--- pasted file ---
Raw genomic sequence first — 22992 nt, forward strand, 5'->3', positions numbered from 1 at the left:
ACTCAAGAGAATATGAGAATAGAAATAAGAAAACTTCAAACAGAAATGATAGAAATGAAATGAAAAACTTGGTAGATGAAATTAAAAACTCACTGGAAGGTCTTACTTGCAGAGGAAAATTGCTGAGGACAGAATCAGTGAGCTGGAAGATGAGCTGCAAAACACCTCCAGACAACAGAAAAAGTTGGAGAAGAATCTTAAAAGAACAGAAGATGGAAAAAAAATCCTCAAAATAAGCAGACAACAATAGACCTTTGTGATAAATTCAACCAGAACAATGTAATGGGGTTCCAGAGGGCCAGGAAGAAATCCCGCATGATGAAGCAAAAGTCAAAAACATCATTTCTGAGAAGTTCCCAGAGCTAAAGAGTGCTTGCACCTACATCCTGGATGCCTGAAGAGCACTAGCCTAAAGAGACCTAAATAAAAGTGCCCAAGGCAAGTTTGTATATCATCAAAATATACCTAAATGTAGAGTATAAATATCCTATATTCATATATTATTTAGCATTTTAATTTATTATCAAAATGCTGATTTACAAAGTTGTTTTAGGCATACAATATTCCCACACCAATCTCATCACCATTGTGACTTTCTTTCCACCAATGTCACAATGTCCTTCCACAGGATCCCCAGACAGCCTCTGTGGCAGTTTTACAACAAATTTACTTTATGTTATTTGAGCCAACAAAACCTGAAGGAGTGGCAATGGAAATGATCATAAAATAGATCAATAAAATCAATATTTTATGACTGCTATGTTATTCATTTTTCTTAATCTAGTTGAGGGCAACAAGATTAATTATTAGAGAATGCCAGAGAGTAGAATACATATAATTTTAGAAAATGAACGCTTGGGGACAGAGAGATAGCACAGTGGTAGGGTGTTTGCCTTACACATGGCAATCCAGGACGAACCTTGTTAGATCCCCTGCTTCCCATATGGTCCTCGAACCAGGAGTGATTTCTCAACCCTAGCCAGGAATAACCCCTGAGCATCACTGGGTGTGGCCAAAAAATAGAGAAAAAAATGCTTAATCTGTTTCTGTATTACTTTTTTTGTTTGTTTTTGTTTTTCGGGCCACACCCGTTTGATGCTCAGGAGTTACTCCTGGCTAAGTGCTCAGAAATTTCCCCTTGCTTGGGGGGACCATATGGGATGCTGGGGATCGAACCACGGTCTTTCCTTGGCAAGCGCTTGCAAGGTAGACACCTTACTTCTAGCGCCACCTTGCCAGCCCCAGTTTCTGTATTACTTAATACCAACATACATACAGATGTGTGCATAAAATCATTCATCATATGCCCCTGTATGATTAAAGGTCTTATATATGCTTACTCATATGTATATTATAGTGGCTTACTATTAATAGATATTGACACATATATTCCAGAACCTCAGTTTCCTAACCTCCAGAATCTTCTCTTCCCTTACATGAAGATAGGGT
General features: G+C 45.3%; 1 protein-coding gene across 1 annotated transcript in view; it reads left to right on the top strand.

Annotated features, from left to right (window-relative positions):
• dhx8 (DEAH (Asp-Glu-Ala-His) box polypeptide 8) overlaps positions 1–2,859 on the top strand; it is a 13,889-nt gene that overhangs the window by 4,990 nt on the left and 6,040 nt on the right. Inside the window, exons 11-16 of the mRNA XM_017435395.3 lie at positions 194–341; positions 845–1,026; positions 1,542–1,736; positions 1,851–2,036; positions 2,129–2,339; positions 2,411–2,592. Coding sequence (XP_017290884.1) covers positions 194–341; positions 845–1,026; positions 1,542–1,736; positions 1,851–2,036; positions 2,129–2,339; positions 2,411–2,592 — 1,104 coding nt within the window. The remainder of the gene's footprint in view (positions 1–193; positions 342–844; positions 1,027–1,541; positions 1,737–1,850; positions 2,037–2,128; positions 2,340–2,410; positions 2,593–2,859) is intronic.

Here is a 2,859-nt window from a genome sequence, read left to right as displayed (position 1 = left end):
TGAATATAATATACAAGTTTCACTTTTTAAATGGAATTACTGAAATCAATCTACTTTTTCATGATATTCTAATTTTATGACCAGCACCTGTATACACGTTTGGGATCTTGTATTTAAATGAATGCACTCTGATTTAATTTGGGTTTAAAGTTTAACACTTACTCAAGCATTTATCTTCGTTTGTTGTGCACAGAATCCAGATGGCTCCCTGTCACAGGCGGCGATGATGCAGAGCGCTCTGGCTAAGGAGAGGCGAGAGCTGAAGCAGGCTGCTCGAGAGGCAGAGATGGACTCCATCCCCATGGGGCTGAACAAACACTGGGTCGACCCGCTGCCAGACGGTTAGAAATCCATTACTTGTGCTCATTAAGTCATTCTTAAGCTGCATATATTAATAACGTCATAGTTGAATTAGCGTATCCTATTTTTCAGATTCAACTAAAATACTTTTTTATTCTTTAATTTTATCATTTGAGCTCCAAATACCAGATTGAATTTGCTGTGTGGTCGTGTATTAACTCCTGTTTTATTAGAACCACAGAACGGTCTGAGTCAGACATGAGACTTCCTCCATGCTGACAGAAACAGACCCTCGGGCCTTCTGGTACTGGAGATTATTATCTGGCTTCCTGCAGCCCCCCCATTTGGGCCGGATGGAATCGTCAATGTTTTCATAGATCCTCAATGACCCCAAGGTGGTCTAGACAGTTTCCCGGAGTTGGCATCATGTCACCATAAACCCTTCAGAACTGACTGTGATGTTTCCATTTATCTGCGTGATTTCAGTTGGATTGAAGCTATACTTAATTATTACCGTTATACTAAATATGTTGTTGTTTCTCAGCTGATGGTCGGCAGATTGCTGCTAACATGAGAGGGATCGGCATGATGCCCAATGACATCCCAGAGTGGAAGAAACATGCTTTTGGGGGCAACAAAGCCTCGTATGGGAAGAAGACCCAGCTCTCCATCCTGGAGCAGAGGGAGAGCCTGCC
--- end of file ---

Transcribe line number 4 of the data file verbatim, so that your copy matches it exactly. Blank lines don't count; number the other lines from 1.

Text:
Annotated features, from left to right (window-relative positions):